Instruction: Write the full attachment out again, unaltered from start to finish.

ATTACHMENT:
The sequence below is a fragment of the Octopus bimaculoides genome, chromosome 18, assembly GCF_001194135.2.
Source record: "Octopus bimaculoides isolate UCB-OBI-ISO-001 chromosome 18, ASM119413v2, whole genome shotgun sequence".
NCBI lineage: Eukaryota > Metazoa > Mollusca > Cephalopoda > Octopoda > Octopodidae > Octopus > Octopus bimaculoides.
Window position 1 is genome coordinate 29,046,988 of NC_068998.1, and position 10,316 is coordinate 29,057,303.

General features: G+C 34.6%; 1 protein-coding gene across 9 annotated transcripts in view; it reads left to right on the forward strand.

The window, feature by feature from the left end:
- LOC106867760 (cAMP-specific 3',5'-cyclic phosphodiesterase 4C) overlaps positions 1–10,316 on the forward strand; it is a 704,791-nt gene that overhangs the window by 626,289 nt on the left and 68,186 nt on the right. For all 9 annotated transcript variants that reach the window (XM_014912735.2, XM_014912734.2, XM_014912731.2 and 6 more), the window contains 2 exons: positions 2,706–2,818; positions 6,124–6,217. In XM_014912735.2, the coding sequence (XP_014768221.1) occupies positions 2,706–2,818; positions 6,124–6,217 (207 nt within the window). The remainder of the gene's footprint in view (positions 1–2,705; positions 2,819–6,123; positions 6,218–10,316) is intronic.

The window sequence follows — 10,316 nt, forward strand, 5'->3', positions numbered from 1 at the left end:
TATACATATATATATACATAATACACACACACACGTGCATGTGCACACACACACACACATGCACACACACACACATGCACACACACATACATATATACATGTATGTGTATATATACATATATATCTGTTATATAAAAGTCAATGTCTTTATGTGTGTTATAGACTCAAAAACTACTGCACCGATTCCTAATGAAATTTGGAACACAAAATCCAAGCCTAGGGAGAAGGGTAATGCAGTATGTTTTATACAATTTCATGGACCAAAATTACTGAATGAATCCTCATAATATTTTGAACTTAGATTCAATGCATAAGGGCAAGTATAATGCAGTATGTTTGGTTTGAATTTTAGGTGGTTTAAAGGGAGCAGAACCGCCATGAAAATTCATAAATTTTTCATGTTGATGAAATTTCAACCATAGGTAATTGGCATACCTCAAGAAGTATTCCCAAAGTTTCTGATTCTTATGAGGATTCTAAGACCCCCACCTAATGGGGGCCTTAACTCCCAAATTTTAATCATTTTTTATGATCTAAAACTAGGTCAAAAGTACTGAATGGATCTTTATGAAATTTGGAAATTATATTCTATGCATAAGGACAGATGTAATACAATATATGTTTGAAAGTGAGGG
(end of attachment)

The sequence below is a fragment of the Octopus bimaculoides genome, chromosome 18, assembly GCF_001194135.2.
Source record: "Octopus bimaculoides isolate UCB-OBI-ISO-001 chromosome 18, ASM119413v2, whole genome shotgun sequence".
NCBI lineage: Eukaryota > Metazoa > Mollusca > Cephalopoda > Octopoda > Octopodidae > Octopus > Octopus bimaculoides.
Window position 1 is genome coordinate 29,046,988 of NC_068998.1, and position 10,316 is coordinate 29,057,303.

General features: G+C 34.6%; 1 protein-coding gene across 9 annotated transcripts in view; it reads left to right on the forward strand.

The window, feature by feature from the left end:
- LOC106867760 (cAMP-specific 3',5'-cyclic phosphodiesterase 4C) overlaps positions 1–10,316 on the forward strand; it is a 704,791-nt gene that overhangs the window by 626,289 nt on the left and 68,186 nt on the right. For all 9 annotated transcript variants that reach the window (XM_014912735.2, XM_014912734.2, XM_014912731.2 and 6 more), the window contains 2 exons: positions 2,706–2,818; positions 6,124–6,217. In XM_014912735.2, the coding sequence (XP_014768221.1) occupies positions 2,706–2,818; positions 6,124–6,217 (207 nt within the window). The remainder of the gene's footprint in view (positions 1–2,705; positions 2,819–6,123; positions 6,218–10,316) is intronic.

The window sequence follows — 10,316 nt, forward strand, 5'->3', positions numbered from 1 at the left end:
TATACATATATATATACATAATACACACACACACGTGCATGTGCACACACACACACACATGCACACACACACACATGCACACACACATACATATATACATGTATGTGTATATATACATATATATCTGTTATATAAAAGTCAATGTCTTTATGTGTGTTATAGACTCAAAAACTACTGCACCGATTCCTAATGAAATTTGGAACACAAAATCCAAGCCTAGGGAGAAGGGTAATGCAGTATGTTTTATACAATTTCATGGACCAAAATTACTGAATGAATCCTCATAATATTTTGAACTTAGATTCAATGCATAAGGGCAAGTATAATGCAGTATGTTTGGTTTGAATTTTAGGTGGTTTAAAGGGAGCAGAACCGCCATGAAAATTCATAAATTTTTCATGTTGATGAAATTTCAACCATAGGTAATTGGCATACCTCAAGAAGTATTCCCAAAGTTTCTGATTCTTATGAGGATTCTAAGACCCCCACCTAATGGGGGCCTTAACTCCCAAATTTTAATCATTTTTTATGATCTAAAACTAGGTCAAAAGTACTGAATGGATCTTTATGAAATTTGGAAATTATATTCTATGCATAAGGACAGATGTAATACAATATATGTTTGAAAGTGAGGG